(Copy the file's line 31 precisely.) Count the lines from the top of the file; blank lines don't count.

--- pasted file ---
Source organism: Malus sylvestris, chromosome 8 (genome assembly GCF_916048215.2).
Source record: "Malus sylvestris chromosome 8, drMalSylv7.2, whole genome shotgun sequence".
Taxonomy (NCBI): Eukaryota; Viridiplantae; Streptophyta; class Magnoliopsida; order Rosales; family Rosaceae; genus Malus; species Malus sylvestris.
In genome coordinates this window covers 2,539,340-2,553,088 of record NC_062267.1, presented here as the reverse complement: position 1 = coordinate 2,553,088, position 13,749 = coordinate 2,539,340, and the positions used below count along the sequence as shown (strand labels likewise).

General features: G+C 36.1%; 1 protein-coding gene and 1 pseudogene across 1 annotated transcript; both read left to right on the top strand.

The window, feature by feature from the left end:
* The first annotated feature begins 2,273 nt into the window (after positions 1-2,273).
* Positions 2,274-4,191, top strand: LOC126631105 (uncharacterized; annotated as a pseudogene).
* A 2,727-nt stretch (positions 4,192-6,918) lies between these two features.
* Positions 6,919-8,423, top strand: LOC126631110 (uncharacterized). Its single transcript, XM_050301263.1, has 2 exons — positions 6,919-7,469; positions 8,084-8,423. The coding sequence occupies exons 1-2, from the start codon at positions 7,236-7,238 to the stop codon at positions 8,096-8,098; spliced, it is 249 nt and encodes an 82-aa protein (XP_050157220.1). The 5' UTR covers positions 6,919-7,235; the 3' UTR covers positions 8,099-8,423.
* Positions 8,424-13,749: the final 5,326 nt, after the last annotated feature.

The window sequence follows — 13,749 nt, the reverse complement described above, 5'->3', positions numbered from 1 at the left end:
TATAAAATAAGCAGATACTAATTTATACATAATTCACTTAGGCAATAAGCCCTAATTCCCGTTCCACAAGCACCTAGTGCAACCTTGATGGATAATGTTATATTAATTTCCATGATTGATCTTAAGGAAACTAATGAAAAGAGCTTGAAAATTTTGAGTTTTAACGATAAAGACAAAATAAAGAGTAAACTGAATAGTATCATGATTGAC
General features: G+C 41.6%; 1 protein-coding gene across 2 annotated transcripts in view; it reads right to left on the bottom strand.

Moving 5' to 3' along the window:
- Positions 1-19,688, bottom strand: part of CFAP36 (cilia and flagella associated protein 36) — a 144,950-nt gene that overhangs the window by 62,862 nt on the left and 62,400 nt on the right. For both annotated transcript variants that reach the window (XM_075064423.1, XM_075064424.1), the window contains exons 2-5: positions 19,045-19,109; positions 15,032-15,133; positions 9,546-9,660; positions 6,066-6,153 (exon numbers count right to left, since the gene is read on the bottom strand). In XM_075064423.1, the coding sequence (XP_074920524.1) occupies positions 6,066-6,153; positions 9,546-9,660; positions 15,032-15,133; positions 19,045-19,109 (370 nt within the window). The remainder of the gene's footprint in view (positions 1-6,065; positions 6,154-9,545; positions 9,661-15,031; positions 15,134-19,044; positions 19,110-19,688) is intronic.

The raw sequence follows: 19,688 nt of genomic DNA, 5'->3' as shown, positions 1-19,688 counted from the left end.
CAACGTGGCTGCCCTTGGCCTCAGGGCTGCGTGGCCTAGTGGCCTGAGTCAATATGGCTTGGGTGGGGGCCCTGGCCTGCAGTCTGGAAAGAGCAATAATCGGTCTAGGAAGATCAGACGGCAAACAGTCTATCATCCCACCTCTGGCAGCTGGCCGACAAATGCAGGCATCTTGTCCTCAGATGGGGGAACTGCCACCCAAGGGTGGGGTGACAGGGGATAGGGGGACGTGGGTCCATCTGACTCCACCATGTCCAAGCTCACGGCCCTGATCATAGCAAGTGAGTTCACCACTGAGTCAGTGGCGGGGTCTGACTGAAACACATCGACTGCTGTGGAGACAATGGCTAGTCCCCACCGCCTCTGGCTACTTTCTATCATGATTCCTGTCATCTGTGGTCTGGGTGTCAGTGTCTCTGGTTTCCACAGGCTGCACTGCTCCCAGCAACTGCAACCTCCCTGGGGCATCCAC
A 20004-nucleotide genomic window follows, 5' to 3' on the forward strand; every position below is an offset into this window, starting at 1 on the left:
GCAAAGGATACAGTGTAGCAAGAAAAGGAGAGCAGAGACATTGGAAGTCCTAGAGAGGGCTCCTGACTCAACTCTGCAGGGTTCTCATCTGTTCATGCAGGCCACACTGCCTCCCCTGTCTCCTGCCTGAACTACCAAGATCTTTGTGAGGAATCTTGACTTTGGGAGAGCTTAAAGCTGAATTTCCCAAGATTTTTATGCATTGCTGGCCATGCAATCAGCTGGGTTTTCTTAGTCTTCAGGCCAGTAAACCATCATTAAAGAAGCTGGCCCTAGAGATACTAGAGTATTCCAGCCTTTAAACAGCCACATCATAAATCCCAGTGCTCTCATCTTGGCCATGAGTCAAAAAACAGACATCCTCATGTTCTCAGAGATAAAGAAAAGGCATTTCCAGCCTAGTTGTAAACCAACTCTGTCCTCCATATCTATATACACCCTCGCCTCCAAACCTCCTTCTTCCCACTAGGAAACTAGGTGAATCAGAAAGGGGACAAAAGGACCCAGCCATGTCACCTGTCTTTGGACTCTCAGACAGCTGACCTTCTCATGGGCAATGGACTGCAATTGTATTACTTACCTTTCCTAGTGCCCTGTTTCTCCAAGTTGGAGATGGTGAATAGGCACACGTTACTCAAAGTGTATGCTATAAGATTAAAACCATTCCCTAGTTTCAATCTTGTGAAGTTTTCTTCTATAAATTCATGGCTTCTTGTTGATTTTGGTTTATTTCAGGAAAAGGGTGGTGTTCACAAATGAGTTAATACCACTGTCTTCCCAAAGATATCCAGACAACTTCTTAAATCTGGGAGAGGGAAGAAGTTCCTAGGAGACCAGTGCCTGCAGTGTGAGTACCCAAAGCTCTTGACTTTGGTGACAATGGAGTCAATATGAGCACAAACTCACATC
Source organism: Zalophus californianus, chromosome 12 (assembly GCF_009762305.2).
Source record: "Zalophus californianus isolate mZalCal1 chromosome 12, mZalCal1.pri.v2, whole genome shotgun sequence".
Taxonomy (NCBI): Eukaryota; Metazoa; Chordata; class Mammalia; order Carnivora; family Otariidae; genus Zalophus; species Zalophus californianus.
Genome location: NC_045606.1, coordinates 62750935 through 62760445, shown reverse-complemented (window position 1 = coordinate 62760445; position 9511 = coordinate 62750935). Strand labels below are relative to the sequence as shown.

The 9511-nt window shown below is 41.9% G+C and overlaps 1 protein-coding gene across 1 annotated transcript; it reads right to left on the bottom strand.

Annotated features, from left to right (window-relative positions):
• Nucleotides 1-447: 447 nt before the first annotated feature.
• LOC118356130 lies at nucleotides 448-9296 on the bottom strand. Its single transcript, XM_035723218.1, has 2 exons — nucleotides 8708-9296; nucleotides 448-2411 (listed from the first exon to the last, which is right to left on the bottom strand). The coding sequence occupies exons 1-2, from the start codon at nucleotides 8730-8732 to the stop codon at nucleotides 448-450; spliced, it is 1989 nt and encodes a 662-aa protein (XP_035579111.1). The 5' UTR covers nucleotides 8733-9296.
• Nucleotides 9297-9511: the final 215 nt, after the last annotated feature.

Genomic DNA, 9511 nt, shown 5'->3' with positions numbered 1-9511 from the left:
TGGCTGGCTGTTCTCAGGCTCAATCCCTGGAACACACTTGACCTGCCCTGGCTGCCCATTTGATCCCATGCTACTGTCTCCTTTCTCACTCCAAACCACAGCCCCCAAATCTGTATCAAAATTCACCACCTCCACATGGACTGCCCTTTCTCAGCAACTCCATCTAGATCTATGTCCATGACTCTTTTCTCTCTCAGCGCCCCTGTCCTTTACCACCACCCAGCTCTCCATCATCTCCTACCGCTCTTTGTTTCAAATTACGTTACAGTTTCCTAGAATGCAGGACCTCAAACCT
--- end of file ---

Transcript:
TGGCTGGCTGTTCTCAGGCTCAATCCCTGGAACACACTTGACCTGCCCTGGCTGCCCATTTGATCCCATGCTACTGTCTCCTTTCTCACTCCAAACCACAGCCCCCAAATCTGTATCAAAATTCACCACCTCCACATGGACTGCCCTTTCTCAGCAACTCCATCTAGATCTATGTCCATGACTCTTTTCTCTCTCAGCGCCCCTGTCCTTTACCACCACCCAGCTCTCCATCATCTCCTACCGCTCTTTGTTTCAAATTACGTTACAGTTTCCTAGAATGCAGGACCTCAAACCT